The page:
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Dallas History

D Magazine’s 50 Greatest Stories: The ‘Bareknuckle Journalism’ of Early 1900s Dallas

Without this 1979 story, we likely wouldn't know much about the Dallas Dispatch today.
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Despite — or perhaps because of — the cramped and noisy newsroom in which they worked, Dispatch reporters were a close-knit and loyal group.

For nearly 40 years—through two World Wars and prohibition—Dallas’ third newspaper made its name producing journalism for working class residents. The Dallas Dispatch fought the Klan and utility price hikes. Its reporters drank booze “the way most offices consume coffee.” They spent hours in the Trinity River bottoms, staking out Bonnie and Clyde. They jumped on ambulances, sometimes beating cops to the scene. Sometimes they identified victims before the cops could.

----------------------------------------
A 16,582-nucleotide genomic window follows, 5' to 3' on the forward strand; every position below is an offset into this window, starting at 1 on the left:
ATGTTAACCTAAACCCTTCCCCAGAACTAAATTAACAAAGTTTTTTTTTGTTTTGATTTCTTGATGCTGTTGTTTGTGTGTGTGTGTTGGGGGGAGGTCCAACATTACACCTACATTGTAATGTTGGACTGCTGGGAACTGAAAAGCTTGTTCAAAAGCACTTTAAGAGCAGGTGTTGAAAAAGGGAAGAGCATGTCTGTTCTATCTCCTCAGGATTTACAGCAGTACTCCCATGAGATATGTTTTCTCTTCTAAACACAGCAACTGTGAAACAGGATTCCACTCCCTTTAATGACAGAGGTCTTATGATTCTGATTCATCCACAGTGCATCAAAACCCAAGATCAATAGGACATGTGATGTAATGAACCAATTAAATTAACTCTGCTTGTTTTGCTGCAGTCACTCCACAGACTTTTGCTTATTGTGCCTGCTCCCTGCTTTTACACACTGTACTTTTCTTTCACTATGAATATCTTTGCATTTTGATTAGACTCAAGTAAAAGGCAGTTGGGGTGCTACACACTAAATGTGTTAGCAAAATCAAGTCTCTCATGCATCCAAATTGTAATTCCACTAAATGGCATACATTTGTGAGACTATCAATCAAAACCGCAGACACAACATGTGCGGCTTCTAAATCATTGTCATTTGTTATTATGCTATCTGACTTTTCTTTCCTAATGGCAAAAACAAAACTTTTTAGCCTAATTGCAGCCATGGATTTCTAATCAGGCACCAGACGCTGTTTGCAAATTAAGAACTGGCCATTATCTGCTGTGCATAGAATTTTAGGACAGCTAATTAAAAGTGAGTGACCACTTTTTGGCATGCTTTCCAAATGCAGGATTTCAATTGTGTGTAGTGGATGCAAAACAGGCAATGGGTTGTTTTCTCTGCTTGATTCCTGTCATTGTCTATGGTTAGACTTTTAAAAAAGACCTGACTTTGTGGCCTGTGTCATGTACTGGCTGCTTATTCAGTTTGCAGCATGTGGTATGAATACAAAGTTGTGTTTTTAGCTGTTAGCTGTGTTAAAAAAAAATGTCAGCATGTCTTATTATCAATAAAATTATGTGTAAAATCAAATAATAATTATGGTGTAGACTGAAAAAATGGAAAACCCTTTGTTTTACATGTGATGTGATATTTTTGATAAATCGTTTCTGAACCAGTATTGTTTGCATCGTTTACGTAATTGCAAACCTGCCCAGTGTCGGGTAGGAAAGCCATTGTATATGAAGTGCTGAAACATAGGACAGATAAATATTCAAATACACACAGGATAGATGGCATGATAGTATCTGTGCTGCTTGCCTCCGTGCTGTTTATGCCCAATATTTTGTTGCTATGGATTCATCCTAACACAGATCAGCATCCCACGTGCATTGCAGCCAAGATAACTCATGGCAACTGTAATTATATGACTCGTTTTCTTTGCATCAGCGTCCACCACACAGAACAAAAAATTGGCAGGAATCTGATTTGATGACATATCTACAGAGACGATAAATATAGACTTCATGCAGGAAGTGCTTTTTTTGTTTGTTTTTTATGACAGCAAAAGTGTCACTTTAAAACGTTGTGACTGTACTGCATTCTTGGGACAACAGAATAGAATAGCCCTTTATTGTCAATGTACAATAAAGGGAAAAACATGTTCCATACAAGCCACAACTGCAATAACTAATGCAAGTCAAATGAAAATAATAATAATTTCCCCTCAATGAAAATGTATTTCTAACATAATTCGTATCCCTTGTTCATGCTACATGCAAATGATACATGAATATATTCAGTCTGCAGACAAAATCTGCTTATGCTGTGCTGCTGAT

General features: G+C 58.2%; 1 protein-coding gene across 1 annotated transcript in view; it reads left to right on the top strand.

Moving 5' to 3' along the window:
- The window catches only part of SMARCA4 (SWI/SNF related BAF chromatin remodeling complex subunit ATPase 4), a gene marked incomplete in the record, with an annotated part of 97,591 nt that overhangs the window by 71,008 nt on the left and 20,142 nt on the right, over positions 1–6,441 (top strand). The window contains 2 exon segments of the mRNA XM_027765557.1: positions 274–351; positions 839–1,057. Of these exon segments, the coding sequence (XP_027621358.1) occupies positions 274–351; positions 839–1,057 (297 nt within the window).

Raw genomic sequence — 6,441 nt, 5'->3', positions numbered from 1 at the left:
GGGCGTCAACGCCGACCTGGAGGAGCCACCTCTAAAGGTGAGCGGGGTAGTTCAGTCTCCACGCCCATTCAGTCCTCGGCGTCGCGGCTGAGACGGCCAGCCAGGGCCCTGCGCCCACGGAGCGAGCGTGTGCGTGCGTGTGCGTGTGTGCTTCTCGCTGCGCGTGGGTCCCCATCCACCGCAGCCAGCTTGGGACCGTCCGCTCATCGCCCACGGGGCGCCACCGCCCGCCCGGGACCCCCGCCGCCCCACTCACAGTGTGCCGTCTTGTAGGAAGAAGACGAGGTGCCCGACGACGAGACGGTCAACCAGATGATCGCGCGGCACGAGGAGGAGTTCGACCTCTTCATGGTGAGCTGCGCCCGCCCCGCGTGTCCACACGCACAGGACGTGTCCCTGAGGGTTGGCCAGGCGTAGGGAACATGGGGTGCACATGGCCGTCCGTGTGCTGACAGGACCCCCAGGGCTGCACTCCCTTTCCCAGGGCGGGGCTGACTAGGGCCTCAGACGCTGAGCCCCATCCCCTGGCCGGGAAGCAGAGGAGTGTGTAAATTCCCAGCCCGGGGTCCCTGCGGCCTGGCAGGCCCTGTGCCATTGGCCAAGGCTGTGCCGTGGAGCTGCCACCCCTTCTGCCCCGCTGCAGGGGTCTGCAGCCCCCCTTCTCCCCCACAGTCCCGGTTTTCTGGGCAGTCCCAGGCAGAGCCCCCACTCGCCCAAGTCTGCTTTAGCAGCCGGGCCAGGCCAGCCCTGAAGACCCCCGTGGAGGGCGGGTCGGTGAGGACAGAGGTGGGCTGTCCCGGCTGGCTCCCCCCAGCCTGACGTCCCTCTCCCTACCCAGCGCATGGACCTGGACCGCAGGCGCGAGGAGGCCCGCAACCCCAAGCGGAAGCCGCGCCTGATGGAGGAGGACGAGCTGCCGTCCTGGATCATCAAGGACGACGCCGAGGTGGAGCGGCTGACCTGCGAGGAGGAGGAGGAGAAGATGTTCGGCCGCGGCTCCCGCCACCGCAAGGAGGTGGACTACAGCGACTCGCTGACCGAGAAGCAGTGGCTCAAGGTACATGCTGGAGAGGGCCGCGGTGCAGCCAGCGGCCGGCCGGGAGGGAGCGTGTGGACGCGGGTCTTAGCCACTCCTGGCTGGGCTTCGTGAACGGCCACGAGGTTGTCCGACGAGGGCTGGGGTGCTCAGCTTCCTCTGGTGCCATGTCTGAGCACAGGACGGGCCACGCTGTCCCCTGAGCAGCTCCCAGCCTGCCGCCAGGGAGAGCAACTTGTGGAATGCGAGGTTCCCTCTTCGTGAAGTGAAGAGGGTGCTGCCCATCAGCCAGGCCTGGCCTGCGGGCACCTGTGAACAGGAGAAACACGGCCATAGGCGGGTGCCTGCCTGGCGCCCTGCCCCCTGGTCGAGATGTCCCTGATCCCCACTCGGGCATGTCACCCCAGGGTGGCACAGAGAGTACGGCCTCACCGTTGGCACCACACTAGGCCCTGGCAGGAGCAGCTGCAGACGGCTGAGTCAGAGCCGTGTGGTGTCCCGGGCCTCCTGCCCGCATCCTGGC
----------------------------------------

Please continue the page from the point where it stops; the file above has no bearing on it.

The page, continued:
The first office was on a stretch of Commerce Street now occupied by Interstate 35. The next was on Federal, near Akard Street, where half a dozen bordellos operated through prohibition. (Its reporters visited for, apparently, story ideas.) The Times-Herald and the Morning News were more buttoned up. The Dispatch really went for it, and in 1979, alumnus Al Harting recounted the scrappy history of its 36 years of publishing. Which, tragically, came to an end after being gutted by its parent company to help subsidize failing newspapers elsewhere in the country. (Sound familiar?)

The end came fast. There were few artifacts left from its nearly four decades; the Dallas Public Library doesn’t even have a full accounting. Its building was torn down for a parking lot, and Al scooped up a dozen or so bricks to remember it by. But we also have this story, which presents Dallas journalism at its most cut-throat, fast-moving, and, dare I say, fun.

It’s one of our 50 greatest stories, and you can read it here.

Author

Matt Goodman

Matt Goodman

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Matt Goodman is the online editorial director for D Magazine. He's written about a surgeon who killed, a man who…
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